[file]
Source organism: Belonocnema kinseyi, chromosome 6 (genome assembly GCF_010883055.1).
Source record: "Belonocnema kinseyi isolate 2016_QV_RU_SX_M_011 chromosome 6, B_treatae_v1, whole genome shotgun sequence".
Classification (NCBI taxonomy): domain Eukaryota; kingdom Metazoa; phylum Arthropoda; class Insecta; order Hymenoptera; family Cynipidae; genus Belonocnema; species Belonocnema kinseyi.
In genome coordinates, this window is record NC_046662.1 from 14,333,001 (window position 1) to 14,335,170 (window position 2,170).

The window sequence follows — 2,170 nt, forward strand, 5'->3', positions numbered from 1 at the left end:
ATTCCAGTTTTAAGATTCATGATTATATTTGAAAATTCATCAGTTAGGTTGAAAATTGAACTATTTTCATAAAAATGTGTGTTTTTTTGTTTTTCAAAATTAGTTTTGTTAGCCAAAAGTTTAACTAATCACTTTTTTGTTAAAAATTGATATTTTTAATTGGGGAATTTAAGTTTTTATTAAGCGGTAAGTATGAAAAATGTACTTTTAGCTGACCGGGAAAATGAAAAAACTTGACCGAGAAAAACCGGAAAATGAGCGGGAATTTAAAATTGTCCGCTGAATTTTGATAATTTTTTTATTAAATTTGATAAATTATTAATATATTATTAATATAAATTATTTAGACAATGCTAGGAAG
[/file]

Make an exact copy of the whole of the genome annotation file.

Source organism: Belonocnema kinseyi, chromosome 6 (genome assembly GCF_010883055.1).
Source record: "Belonocnema kinseyi isolate 2016_QV_RU_SX_M_011 chromosome 6, B_treatae_v1, whole genome shotgun sequence".
Classification (NCBI taxonomy): domain Eukaryota; kingdom Metazoa; phylum Arthropoda; class Insecta; order Hymenoptera; family Cynipidae; genus Belonocnema; species Belonocnema kinseyi.
In genome coordinates, this window is record NC_046662.1 from 14,333,001 (window position 1) to 14,335,170 (window position 2,170).

The window sequence follows — 2,170 nt, forward strand, 5'->3', positions numbered from 1 at the left end:
ATTCCAGTTTTAAGATTCATGATTATATTTGAAAATTCATCAGTTAGGTTGAAAATTGAACTATTTTCATAAAAATGTGTGTTTTTTTGTTTTTCAAAATTAGTTTTGTTAGCCAAAAGTTTAACTAATCACTTTTTTGTTAAAAATTGATATTTTTAATTGGGGAATTTAAGTTTTTATTAAGCGGTAAGTATGAAAAATGTACTTTTAGCTGACCGGGAAAATGAAAAAACTTGACCGAGAAAAACCGGAAAATGAGCGGGAATTTAAAATTGTCCGCTGAATTTTGATAATTTTTTTATTAAATTTGATAAATTATTAATATATTATTAATATAAATTATTTAGACAATGCTAGGAAG